May 18

Ramsey Malware



This post was originally published on this site

A new malware, known as Ramsey, can jump air gaps:

ESET said they are able to locate three different variations of the Ramsay malware, one compiled within September 2019 (Ramsay v1), and 2 others within early and past due March 2020 (Ramsay v2.a and v2.b).

Each version was various and infected sufferers through different strategies, but at its core, the malware’s primary function has been to scan an contaminated computer, and collect Word, PDF, and ZIP paperwork in a concealed storage folder, prepared to be exfiltrated at a later time.

Other versions also integrated a spreader module that appended copies of the Ramsay malware to all or any PE (portable executable) data files found on detachable drives and network shares. That is thought to be the system the malware had been employing to leap the atmosphere gap and achieve isolated networks, as customers would probably moved the contaminated executables between your company’s different system layers, and eventually find yourself on an isolated program.

ESET states that during the research, it was unable to positively identify Ramsay’s exfiltration module, or regulate how the Ramsay operators retrieved information from air-gapped techniques.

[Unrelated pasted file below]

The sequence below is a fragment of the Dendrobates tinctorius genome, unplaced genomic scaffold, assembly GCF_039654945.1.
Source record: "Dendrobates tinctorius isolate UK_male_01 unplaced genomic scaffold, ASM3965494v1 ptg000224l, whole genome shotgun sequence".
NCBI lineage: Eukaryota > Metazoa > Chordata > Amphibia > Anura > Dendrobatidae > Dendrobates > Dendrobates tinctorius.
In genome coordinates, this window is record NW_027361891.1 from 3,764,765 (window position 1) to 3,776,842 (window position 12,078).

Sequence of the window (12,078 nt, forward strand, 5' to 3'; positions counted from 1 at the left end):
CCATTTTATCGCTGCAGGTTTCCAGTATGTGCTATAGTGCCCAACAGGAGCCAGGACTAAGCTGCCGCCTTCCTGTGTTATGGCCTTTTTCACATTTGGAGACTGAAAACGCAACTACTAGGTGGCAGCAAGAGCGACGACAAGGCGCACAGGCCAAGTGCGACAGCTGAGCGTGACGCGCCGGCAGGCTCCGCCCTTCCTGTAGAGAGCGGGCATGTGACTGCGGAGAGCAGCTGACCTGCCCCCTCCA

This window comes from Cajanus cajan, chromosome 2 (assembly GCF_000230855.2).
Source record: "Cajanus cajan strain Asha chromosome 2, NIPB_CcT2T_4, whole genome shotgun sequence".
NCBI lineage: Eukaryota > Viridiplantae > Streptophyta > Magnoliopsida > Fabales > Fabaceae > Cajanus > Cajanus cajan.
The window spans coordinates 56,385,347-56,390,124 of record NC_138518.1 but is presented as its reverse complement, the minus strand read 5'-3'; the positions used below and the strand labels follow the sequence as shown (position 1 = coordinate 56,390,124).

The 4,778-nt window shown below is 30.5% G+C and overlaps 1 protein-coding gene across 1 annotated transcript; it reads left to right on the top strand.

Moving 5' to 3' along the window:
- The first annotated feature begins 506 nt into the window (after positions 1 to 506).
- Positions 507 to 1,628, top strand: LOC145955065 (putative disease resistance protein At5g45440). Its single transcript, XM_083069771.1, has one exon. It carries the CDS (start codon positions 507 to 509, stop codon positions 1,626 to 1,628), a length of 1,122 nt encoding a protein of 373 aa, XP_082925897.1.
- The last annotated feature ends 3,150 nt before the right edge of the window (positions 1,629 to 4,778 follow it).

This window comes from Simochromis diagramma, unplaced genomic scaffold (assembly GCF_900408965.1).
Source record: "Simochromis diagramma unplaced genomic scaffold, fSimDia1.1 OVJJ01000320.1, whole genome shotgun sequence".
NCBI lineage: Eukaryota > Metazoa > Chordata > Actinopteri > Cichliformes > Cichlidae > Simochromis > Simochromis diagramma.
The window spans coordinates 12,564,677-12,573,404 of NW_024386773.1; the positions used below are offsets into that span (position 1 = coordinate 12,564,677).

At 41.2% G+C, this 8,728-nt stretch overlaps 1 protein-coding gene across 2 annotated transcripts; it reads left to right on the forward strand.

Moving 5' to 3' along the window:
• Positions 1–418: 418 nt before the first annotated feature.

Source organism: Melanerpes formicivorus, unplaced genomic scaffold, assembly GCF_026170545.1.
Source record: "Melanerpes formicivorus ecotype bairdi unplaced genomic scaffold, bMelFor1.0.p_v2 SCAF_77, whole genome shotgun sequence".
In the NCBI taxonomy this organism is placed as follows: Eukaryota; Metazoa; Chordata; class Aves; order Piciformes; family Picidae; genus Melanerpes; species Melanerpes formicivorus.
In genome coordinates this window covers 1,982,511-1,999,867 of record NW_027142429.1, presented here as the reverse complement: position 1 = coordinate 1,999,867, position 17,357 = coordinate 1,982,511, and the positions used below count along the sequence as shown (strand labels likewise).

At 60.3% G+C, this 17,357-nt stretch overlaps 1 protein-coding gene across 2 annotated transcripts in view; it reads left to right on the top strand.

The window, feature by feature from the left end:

Truthfully, I can’t think about any kind of threat actor that wants this sort of feature apart from governments:

The researcher have not produced a formal attribution as who may be behind Ramsay. Nevertheless, Sanmillan mentioned that the malware included numerous shared artifacts with Retro, a malware strain earlier produced by DarkHotel, a hacker team that many believe to use in the passions of the Southern Korean government.

Seems likely.


About the author 

Agent 86

Maxwell Smart, agent 86, is CONTROL's top spy (except for Bannister) and, later, the Chief of CONTROL.

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